Indian associations in the US are gearing up to organise cultural festivals to mark the historic occasion
By Dr Suparna Soni
The Indian diaspora in the United States is gearing up to celebrate the 75th Independence Day of India. While India is considered the largest democracy, the United States is known as the most established democracy globally. Moreover, both nations adhere to the principles of judicial independence. Indians constitute one of the world’s largest, most dynamic, and oldest diaspora communities. The Indian diaspora here mingles with people from across the world, including Caucasians, African Americans, and Hispanics. Astonishingly, almost every American (and people from across the globe) wishes to travel to India at least once. What makes India so special, unique, and appealing?
India is known for its diversity in culture, religion, language, food, and dress. Moreover, the tourist places such as the Taj Mahal in Agra, Kashmir, Kerala, Goa, Assam hold great attraction for Americans. Additionally, Hindi film songs and dances are also very popular.
In addition to the cultural and religious diversity, the most crucial feature that makes India unique is its democratic government, secularism, and independent judiciary. For example, the Indian Supreme Court’s seemingly liberal recent verdicts on gay sex (striking down the long-standing ban on gay sex) and adultery (canceling the colonial-era law that made adultery illegal) were very promising. Thus, the Court verdicts reorder sexual mores, advance gender equality, and bring positive social change, making the Indian diaspora proud.
However, while Indian culture, democratic institutions, and respect for human rights put India and the Indian diaspora on a higher pedestal, any incident inconsistent with these principles affects the diaspora the most. For example, economic disparities, widespread poverty, the vulnerability of internal migrants during the COVID-19 crisis are some of the issues, which often put the Indian diaspora in an uncomfortable situation. Therefore, the Indian community expects that the Government will give special attention to these issues, reaffirm its democratic and humanitarian principles, and make the Indian diaspora proud of its country of origin.
Generally, the Indian diaspora feels excellent about how India has evolved over 75 years in the economic, social, and political spheres. As India has a diverse culture, the Indian diaspora is equally diverse and includes multiple associations representing the diversity of the Indian sub-continent. Thousands of Indians are getting ready across the United States to proudly celebrate India’s 75th Independence Day with the Tricolor fluttering high and singing the national anthem and patriotic songs.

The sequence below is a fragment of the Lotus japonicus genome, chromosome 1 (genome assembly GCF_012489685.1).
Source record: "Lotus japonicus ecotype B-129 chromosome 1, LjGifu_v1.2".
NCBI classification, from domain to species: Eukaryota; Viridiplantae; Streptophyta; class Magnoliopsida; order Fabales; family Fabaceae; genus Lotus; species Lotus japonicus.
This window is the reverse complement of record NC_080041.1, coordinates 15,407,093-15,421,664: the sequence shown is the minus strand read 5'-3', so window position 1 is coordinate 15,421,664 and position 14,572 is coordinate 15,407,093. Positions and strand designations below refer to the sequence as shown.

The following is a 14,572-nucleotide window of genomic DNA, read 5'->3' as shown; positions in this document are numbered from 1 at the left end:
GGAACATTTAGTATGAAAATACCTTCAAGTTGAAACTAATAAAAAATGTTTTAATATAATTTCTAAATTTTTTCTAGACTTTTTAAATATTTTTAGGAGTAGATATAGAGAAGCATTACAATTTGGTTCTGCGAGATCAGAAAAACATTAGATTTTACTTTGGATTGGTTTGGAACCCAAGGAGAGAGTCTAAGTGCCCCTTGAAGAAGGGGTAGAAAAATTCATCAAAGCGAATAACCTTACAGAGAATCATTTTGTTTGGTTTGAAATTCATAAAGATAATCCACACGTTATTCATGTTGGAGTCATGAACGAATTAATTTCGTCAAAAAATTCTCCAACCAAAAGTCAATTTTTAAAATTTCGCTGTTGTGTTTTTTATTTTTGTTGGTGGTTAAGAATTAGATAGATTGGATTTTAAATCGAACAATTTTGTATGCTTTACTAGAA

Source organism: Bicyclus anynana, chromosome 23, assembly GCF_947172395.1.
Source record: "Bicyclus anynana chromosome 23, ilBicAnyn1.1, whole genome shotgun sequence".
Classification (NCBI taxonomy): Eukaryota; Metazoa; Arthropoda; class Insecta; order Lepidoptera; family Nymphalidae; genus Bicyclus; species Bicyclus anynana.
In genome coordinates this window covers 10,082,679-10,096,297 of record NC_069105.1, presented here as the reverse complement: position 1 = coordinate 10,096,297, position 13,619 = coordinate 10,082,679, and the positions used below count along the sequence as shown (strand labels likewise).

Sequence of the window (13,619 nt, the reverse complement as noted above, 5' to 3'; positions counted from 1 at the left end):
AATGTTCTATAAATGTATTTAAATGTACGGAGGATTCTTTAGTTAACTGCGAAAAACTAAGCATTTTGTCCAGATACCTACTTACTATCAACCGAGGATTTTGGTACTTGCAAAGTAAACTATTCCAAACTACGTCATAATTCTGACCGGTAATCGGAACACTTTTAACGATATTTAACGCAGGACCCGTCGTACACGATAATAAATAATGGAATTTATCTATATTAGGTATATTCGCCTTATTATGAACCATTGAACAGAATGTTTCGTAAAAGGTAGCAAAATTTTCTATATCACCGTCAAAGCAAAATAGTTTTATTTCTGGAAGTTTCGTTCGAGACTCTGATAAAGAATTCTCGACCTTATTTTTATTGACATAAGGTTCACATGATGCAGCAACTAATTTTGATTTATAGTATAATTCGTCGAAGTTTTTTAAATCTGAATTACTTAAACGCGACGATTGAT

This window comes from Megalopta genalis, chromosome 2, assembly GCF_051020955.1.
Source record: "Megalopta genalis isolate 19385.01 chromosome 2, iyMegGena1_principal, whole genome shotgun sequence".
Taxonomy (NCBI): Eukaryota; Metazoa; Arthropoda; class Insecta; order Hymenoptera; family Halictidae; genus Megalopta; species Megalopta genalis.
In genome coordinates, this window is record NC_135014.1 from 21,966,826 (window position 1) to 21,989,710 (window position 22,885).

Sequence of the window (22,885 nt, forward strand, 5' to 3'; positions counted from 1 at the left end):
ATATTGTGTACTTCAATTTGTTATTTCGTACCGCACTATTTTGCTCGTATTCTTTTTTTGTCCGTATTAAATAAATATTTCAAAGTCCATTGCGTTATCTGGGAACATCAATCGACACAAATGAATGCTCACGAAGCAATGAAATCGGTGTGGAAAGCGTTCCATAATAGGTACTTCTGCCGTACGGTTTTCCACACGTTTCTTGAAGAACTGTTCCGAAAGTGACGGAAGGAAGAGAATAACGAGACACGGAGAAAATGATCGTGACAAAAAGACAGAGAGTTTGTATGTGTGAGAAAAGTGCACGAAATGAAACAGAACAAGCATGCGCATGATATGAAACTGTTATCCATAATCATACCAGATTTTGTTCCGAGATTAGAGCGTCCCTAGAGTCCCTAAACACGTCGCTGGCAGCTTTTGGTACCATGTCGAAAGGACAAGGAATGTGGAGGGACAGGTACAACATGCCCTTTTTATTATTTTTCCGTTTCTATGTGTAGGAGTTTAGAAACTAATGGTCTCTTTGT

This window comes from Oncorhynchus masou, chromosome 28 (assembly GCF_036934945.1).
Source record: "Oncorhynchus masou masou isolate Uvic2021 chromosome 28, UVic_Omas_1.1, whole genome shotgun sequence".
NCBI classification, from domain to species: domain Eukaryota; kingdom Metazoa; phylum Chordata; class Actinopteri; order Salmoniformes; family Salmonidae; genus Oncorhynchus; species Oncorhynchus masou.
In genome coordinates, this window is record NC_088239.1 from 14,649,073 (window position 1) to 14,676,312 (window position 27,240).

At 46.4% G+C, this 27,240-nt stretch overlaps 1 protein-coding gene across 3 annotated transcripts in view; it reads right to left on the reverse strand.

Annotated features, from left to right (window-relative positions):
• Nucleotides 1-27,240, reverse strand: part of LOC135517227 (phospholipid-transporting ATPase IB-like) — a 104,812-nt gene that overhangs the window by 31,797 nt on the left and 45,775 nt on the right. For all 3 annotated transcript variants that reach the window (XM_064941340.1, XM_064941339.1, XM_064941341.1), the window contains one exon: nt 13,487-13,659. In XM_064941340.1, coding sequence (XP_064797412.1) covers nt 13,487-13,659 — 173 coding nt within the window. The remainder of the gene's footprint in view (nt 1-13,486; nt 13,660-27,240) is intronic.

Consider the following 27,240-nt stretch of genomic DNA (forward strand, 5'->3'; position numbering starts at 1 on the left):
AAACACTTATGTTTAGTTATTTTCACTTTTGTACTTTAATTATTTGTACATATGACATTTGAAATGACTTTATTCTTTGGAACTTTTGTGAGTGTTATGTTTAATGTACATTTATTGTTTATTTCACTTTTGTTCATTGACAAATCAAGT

For example, the Council of Heritage and Arts of India (CHAI), a local organization in western New York, believes that culture plays a vital role in developing any nation while representing a set of shared attitudes, values, goals, and practices. Moreover, India has one of the world’s largest collections of songs, music, dance, theatre, folk traditions, performing arts, rites and rituals, paintings, and writings known as humanity’s Intangible Cultural Heritage. CHAI aims to preserve these elements of the cultural heritage locally here in western New York. CHAI is planning to celebrate the festival at the Mahatma Gandhi Monument in the town of Amherst. CHAI, a firm believer in preserving art and culture and passing on these to future generations, is expecting a vast presence of community members and various elected officials from different levels of Government. This year they will be celebrating Independence Day by flag-hoisting and with a picnic. Along with this, CHAI has also showcased Indian art and culture at a local Senior Center and reinforced learning about India and Indian culture for the people of this community. In the past, CHAI worked with the New York State Government and lit up Niagara Falls in the colors of the Tricolor to commemorate Indian independence. CHAI also has hoisted the Indian flag in the Townhall for India’s Republic Day in the past.
Another organisation, India Association of Buffalo (IAB), which unites all Indian diaspora in this region, is all set to celebrate the 75th Indian Independence Day. Team IAB
cordially invites everybody from the community to “COME ONBOARD” to celebrate the Festival of India. This year, IAB takes this event from Canal-side to On the Canal. People are encouraged to join and enjoy the picturesque Lockport Locks cruise on Lake Erie, followed by the commemoration of the Independence Day of India through cultural performances, free food, and other fun activities in the adjoining picnic area. The event is open to all IAB members as well as non-members.
Thus, given that India is celebrating the 75th year of India’s independence as Azadi ka Amrit Mahotsav, the Indian diaspora in the United States is celebrating it with equal enthusiasm and pride. India was, is, and remains a great country and a role model for the global community. Therefore, the Indian diaspora feels proud and celebrates the 75th Independence Day of the Indian nation with great zeal.
The author is Assistant Professor,
Department of Political Science & Public Administration, State University of New York
(SUNY), Buffalo state.